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AIM listed financial spread betting group London Capital Group (LCG) has issued a profits warning today and its shares have duly tanked by 10p to 52p, valuing the company at £27.6 million. Declaring an interest first, London Capital (like several other sensible enterprises) advertises on TomWinnifrith.com, I wonder if the market has over-reacted a tad. Net cash is, after all, £21.5 million (or was at 30th September). So is this a high risky buy? Or perhaps not.
I am instinctively not drawn to spread betting firms. They are commodity businesses – they all offer essentially the same product. Growing profits is thus down to two things:
1. Growing market share. That either comes from heavy ad spend which sucks up a stack of free cashflow or from signing white label deals where other folks do the marketing and you simply gain incremental revenue.
2. The market being volatile. This encourages all the day traders/swing traders/momentum traders to place lots of bets. The past three months have been dire on that score. The first half was not great. The money firms like London Capital makes is largely on index betting ( not individual equities, gold etc). Hence what this industry needs is for the FTSE 100 to jump all over the place not rise slowly and then retreat slowly as it has of late.
With a high fixed cost base profits are really geared to volumes. And so in the first half, revenue was broadly stable at £18.4 million and that lead to an underlying profit before tax of £2.05 million ( down from £3.01 million but still respectable). Today we are told that Q3 saw a stonking loss and thus underlying pre-tax profit after nine months was just £0.6 million. That suggests that Q3 was dire.
London has responded by saying that it is cutting costs. It states:
“The Board had decided to adopt a prudent approach to respond to the falls in revenue and has already cut discretionary costs. In addition, the Board is undertaking a review of its overseas subsidiaries and an efficiency review to reduce controllable costs further to ensure the business can adapt to the low income environment currently being experienced. “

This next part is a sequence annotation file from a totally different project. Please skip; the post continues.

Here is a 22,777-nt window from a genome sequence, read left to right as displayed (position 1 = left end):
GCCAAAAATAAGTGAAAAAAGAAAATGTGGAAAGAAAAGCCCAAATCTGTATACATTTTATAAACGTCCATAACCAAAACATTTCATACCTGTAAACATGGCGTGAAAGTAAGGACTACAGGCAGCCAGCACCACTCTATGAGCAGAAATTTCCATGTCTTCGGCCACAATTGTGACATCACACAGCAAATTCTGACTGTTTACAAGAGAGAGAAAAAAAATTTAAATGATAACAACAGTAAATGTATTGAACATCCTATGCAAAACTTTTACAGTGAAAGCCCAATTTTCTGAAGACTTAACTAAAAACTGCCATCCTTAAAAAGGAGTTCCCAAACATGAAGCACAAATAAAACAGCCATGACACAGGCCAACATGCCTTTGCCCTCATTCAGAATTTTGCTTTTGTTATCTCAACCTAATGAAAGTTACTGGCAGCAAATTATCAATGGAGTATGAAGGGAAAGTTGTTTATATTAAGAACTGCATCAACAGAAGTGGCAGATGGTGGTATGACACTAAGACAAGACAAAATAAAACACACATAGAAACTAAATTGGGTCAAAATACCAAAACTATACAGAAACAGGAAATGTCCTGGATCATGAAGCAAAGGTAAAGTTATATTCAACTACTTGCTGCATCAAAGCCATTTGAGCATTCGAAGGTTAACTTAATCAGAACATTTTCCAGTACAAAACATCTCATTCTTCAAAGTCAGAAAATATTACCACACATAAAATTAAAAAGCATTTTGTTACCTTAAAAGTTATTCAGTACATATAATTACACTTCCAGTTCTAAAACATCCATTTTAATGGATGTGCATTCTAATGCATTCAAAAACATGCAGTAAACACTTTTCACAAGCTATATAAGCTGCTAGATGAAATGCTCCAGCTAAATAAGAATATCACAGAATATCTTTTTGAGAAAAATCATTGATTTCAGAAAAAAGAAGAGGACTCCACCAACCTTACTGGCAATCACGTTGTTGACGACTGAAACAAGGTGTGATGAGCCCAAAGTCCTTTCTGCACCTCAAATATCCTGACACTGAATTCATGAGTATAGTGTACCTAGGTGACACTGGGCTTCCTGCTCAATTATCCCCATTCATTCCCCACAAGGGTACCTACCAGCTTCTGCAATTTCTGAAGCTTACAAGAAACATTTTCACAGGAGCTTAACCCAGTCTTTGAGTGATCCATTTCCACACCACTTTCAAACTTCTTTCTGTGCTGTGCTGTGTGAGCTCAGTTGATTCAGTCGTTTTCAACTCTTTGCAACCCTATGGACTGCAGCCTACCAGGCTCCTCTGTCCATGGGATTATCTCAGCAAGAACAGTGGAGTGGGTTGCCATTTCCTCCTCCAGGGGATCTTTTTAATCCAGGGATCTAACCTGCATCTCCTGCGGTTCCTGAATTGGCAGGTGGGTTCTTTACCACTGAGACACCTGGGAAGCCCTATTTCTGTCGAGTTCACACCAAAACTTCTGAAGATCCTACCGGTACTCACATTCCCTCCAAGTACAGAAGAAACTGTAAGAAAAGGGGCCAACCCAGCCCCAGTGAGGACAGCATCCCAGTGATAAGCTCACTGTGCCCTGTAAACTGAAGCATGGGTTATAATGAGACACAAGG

Assuming that the climate gets no worse that should move it back towards break-even but the reality is that London Capital will stay at somewhere either side of breakeven until market conditions change and we simply do not know when that will be.
There is one other P&L issue. The company made a big provision for dealing with complaints levied to the Financial Ombudsman Service relating to the management of a now deceased Spot FX Fund in 2009. It has fully provided for this but today said that it had settled with 37% of punters and so was writing back £700,000 of provision. This is something I basically ignore. It is best to look at the underlying business.
The net cash position at 30th September might encourage some bulls. But I note that net cash at 30th June was £35.5 million so it has fallen sharply during the third quarter. Moreover not all of that cash is free cash. Perhaps a little under half of it has to be held as regulatory capital as London is FSA authorised. Having said that I cannot see this firm going bust. It does have a strong balance sheet and should be able to push itself back towards breakeven even in the current climate.
The bear case is that you simply do not know when a recovery will happen. The bull case is that in calendar 2011 this business made £7.1 million pre-tax profit. In even half normal conditions there is no reason why it could not do £5 million plus on an annual basis. Valuing that on even six times earnings plus net cash and the share price would double.
I have no idea when the recovery will come. But it will at some stage. As such if you can pick up a few shares at around 50p now and just sit it out then at some stage you should double your money. It might happen next year, it might be 2014 or 2015 but at some stage your patience will be rewarded.
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